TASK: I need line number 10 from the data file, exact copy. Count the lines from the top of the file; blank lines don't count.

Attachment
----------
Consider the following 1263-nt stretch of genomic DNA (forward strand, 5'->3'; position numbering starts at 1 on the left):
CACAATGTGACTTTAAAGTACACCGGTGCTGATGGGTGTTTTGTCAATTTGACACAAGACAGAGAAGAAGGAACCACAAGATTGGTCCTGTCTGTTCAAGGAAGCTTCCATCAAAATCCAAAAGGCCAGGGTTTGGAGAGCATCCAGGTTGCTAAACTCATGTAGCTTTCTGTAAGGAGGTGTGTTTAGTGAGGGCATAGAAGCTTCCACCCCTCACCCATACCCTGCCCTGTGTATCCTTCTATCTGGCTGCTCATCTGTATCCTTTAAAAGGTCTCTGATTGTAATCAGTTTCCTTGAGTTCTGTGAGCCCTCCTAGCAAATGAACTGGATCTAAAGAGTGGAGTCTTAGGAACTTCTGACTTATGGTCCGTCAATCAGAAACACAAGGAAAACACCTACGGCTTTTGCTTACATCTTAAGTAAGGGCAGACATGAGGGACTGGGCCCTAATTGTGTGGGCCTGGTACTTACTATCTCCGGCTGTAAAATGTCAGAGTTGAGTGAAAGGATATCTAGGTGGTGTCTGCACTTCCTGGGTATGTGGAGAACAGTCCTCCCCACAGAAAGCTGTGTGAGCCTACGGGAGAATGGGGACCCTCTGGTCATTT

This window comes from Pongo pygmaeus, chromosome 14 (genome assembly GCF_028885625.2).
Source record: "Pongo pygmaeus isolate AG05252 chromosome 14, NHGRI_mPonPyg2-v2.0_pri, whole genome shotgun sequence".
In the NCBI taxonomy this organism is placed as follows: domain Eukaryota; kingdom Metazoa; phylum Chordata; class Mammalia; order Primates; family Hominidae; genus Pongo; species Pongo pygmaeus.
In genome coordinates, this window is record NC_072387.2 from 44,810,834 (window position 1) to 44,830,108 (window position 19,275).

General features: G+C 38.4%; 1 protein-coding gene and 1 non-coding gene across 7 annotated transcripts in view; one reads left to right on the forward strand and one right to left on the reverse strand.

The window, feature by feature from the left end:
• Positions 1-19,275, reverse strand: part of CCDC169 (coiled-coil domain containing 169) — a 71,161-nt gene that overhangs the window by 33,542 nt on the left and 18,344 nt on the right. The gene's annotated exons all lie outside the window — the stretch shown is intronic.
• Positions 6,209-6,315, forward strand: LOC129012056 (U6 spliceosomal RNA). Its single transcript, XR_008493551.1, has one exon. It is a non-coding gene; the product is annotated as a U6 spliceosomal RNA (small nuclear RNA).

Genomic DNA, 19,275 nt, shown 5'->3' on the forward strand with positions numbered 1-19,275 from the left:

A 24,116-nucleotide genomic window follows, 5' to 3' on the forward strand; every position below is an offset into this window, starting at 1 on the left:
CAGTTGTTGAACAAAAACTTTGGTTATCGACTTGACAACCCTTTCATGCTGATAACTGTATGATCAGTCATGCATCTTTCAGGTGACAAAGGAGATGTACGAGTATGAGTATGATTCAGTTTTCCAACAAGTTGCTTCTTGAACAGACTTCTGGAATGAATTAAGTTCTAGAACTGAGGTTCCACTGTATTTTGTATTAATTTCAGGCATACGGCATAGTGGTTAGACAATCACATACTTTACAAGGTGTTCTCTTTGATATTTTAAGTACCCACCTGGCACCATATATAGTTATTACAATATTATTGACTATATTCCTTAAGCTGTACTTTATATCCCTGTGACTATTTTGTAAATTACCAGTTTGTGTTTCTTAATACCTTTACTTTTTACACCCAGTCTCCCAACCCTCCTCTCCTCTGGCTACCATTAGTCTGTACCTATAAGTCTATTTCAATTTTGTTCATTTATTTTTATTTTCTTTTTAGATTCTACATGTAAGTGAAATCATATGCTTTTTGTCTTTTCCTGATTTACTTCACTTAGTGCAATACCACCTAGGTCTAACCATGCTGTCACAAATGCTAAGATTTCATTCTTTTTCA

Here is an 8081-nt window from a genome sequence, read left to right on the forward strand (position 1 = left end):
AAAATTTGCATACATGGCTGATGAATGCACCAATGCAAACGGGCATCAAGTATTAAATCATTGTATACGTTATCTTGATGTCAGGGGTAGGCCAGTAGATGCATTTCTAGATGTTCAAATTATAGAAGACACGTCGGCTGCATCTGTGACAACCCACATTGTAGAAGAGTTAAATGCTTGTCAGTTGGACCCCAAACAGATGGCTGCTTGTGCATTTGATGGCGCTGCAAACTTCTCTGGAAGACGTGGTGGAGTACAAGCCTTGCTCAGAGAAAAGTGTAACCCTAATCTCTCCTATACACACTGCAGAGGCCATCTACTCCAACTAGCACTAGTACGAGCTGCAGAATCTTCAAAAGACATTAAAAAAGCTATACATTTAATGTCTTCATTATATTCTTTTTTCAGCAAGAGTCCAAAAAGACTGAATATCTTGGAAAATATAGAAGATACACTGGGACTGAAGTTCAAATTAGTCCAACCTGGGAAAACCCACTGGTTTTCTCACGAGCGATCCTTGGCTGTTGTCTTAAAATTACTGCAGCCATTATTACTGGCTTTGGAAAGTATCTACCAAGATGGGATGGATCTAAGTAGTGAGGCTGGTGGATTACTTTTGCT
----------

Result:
• Positions 6,209-6,315, forward strand: LOC129012056 (U6 spliceosomal RNA). Its single transcript, XR_008493551.1, has one exon. It is a non-coding gene; the product is annotated as a U6 spliceosomal RNA (small nuclear RNA).